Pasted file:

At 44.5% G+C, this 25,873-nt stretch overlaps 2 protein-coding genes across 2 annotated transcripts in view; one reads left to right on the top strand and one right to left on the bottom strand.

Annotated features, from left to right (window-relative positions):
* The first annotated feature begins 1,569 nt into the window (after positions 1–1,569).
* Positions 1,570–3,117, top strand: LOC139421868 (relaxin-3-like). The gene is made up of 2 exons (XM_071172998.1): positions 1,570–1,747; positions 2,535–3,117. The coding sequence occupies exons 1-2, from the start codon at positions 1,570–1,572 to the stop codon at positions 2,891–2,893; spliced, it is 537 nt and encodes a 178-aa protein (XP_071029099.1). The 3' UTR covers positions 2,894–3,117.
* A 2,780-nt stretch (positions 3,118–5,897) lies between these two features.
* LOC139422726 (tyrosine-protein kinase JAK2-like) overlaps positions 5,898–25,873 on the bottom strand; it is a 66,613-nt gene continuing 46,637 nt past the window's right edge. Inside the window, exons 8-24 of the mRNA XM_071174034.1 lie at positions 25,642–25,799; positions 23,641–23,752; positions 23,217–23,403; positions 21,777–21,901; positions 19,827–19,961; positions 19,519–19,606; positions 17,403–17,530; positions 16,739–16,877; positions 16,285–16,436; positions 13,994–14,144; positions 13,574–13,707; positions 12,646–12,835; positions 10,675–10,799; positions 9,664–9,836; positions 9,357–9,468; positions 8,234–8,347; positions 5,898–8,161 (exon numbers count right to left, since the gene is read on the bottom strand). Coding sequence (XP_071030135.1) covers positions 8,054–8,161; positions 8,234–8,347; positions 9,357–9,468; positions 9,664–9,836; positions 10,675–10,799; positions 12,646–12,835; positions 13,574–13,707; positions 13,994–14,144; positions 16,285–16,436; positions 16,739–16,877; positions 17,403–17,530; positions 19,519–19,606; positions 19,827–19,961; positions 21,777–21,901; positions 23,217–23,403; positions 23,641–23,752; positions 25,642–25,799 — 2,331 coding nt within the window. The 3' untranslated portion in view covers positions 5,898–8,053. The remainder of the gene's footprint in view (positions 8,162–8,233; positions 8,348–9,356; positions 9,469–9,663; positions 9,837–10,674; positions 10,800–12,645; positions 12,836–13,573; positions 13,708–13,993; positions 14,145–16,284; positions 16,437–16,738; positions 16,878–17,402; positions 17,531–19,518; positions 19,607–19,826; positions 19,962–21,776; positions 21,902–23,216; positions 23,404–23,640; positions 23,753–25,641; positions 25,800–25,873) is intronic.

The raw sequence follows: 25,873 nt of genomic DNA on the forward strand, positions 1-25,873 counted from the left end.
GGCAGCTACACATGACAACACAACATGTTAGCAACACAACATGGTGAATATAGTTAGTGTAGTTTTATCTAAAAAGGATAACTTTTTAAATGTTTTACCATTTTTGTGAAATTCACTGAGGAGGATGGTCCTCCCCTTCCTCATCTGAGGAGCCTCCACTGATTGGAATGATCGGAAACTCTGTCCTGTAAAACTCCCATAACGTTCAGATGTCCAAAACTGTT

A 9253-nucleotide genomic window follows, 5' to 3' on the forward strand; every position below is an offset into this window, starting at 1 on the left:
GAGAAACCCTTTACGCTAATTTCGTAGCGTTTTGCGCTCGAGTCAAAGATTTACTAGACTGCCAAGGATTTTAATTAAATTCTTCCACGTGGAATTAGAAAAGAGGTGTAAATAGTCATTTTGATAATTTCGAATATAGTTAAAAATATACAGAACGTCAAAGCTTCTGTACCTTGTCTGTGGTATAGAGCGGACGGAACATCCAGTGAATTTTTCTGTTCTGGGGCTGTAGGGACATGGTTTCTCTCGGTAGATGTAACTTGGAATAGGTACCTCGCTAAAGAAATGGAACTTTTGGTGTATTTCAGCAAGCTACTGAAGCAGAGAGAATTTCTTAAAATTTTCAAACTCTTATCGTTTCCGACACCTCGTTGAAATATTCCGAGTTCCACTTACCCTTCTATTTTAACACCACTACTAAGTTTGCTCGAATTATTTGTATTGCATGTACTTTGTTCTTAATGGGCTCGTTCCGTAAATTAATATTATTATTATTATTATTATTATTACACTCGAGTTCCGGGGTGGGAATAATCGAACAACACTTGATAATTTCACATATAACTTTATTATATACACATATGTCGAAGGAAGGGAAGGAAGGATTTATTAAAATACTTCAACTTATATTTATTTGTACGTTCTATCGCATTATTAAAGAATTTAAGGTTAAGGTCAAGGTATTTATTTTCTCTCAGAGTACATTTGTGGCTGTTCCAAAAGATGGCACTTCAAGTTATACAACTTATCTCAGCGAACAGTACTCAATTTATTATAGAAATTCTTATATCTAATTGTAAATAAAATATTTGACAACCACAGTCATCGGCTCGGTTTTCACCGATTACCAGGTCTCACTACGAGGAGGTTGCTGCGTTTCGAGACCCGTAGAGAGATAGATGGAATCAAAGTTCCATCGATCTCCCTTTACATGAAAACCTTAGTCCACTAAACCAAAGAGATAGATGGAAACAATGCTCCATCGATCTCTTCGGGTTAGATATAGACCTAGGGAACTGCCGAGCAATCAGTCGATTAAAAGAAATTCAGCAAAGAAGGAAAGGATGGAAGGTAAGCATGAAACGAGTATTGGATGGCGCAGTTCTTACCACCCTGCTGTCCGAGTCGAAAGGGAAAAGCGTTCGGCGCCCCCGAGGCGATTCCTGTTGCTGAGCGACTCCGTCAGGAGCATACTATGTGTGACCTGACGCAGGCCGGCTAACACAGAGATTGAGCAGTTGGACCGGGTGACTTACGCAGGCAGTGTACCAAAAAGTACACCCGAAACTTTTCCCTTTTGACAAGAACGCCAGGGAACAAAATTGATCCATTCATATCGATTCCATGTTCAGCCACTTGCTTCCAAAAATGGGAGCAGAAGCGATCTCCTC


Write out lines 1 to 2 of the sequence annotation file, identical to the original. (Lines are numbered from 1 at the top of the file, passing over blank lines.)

At 44.5% G+C, this 25,873-nt stretch overlaps 2 protein-coding genes across 2 annotated transcripts in view; one reads left to right on the top strand and one right to left on the bottom strand.

Annotated features, from left to right (window-relative positions):